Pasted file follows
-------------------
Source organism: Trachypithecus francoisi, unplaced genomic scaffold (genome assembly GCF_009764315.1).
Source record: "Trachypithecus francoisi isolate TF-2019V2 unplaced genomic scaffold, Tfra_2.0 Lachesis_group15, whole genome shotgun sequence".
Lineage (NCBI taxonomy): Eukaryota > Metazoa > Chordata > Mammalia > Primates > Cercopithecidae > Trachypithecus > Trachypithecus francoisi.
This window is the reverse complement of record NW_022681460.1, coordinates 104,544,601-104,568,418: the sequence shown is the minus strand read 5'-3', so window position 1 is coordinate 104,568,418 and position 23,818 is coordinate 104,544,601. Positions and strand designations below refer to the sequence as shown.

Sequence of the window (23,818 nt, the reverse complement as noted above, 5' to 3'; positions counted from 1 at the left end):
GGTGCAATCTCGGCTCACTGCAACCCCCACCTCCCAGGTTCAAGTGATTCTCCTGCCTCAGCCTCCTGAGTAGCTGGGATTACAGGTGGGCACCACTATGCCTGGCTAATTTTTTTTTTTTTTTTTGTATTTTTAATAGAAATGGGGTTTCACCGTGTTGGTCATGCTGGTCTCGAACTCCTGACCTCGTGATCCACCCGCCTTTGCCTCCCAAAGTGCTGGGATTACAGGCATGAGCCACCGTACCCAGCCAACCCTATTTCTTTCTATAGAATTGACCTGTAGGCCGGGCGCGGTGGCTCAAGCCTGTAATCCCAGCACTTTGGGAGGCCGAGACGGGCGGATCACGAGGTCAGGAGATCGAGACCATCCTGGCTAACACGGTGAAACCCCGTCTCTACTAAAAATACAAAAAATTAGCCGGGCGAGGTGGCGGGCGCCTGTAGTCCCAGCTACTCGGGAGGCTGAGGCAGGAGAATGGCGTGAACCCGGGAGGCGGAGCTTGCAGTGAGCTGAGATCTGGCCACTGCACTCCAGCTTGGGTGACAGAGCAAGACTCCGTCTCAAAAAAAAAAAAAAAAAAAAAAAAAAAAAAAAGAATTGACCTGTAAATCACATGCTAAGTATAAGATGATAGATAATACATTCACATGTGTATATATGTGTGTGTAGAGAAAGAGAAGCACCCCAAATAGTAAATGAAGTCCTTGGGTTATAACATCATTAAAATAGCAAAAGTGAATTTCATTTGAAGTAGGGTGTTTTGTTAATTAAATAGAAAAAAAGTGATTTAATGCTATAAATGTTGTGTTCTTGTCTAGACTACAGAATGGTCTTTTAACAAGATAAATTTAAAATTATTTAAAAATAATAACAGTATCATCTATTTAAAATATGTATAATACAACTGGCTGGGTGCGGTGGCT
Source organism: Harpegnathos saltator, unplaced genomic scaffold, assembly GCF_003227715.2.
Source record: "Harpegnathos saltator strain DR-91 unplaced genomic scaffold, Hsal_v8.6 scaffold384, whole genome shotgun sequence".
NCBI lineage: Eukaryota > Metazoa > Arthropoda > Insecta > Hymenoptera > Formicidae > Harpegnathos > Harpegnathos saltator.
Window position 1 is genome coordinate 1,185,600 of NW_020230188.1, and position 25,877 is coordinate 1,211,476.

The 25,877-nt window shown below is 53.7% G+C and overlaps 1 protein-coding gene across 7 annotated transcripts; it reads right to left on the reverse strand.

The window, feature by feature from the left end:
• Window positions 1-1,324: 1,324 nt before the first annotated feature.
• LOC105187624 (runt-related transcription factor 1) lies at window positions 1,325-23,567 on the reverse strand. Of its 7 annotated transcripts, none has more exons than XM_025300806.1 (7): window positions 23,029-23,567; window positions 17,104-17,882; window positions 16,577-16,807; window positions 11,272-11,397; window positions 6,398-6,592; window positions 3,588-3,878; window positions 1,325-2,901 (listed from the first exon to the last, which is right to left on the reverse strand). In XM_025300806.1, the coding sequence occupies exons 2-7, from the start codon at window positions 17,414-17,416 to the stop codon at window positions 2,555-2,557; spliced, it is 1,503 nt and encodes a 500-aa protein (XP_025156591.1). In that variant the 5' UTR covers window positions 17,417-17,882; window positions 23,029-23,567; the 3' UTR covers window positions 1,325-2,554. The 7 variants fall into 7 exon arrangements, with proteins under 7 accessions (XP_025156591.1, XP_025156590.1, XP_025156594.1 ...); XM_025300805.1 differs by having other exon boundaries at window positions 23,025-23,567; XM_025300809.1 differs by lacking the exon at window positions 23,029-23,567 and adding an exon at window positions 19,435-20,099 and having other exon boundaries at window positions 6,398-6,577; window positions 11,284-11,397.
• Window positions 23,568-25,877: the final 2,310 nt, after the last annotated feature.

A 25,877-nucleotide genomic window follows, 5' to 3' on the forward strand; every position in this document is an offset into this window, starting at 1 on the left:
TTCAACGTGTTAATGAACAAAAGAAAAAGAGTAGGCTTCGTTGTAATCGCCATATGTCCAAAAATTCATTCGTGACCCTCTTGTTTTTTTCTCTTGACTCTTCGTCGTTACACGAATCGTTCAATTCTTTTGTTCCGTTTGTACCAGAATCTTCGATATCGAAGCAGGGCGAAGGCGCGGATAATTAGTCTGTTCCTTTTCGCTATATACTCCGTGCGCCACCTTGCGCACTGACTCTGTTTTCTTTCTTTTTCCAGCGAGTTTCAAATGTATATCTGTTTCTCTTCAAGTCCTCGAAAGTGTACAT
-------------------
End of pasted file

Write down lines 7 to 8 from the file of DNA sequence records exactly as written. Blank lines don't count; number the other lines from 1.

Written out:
Source organism: Harpegnathos saltator, unplaced genomic scaffold, assembly GCF_003227715.2.
Source record: "Harpegnathos saltator strain DR-91 unplaced genomic scaffold, Hsal_v8.6 scaffold384, whole genome shotgun sequence".